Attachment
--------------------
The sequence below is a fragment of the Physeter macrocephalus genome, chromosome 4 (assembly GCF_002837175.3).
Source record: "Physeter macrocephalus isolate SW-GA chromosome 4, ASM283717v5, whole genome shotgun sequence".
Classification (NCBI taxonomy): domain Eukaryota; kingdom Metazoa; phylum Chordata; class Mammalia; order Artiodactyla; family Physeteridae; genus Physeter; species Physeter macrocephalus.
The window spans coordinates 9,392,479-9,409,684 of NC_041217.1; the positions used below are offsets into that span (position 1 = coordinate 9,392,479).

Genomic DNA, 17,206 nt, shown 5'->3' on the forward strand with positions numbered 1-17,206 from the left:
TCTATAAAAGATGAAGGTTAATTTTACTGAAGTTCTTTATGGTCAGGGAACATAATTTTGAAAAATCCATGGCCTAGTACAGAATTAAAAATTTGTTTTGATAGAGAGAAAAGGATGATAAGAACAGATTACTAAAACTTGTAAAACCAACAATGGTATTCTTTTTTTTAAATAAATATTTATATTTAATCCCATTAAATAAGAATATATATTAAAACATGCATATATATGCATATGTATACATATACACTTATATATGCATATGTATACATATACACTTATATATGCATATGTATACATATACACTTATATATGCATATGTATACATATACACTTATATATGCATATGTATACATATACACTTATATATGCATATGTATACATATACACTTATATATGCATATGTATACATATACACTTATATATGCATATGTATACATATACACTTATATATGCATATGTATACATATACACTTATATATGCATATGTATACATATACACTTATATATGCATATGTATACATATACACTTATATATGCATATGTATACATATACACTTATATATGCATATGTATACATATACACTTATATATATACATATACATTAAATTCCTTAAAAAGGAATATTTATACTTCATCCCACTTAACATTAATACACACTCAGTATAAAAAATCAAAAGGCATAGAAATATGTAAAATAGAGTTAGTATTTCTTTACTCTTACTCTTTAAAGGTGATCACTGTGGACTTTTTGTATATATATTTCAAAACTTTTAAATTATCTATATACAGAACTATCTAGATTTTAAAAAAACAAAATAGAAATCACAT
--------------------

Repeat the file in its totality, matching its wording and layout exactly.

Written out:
The sequence below is a fragment of the Physeter macrocephalus genome, chromosome 4 (assembly GCF_002837175.3).
Source record: "Physeter macrocephalus isolate SW-GA chromosome 4, ASM283717v5, whole genome shotgun sequence".
Classification (NCBI taxonomy): domain Eukaryota; kingdom Metazoa; phylum Chordata; class Mammalia; order Artiodactyla; family Physeteridae; genus Physeter; species Physeter macrocephalus.
The window spans coordinates 9,392,479-9,409,684 of NC_041217.1; the positions used below are offsets into that span (position 1 = coordinate 9,392,479).

Genomic DNA, 17,206 nt, shown 5'->3' on the forward strand with positions numbered 1-17,206 from the left:
TCTATAAAAGATGAAGGTTAATTTTACTGAAGTTCTTTATGGTCAGGGAACATAATTTTGAAAAATCCATGGCCTAGTACAGAATTAAAAATTTGTTTTGATAGAGAGAAAAGGATGATAAGAACAGATTACTAAAACTTGTAAAACCAACAATGGTATTCTTTTTTTTAAATAAATATTTATATTTAATCCCATTAAATAAGAATATATATTAAAACATGCATATATATGCATATGTATACATATACACTTATATATGCATATGTATACATATACACTTATATATGCATATGTATACATATACACTTATATATGCATATGTATACATATACACTTATATATGCATATGTATACATATACACTTATATATGCATATGTATACATATACACTTATATATGCATATGTATACATATACACTTATATATGCATATGTATACATATACACTTATATATGCATATGTATACATATACACTTATATATGCATATGTATACATATACACTTATATATGCATATGTATACATATACACTTATATATGCATATGTATACATATACACTTATATATGCATATGTATACATATACACTTATATATATACATATACATTAAATTCCTTAAAAAGGAATATTTATACTTCATCCCACTTAACATTAATACACACTCAGTATAAAAAATCAAAAGGCATAGAAATATGTAAAATAGAGTTAGTATTTCTTTACTCTTACTCTTTAAAGGTGATCACTGTGGACTTTTTGTATATATATTTCAAAACTTTTAAATTATCTATATACAGAACTATCTAGATTTTAAAAAAACAAAATAGAAATCACAT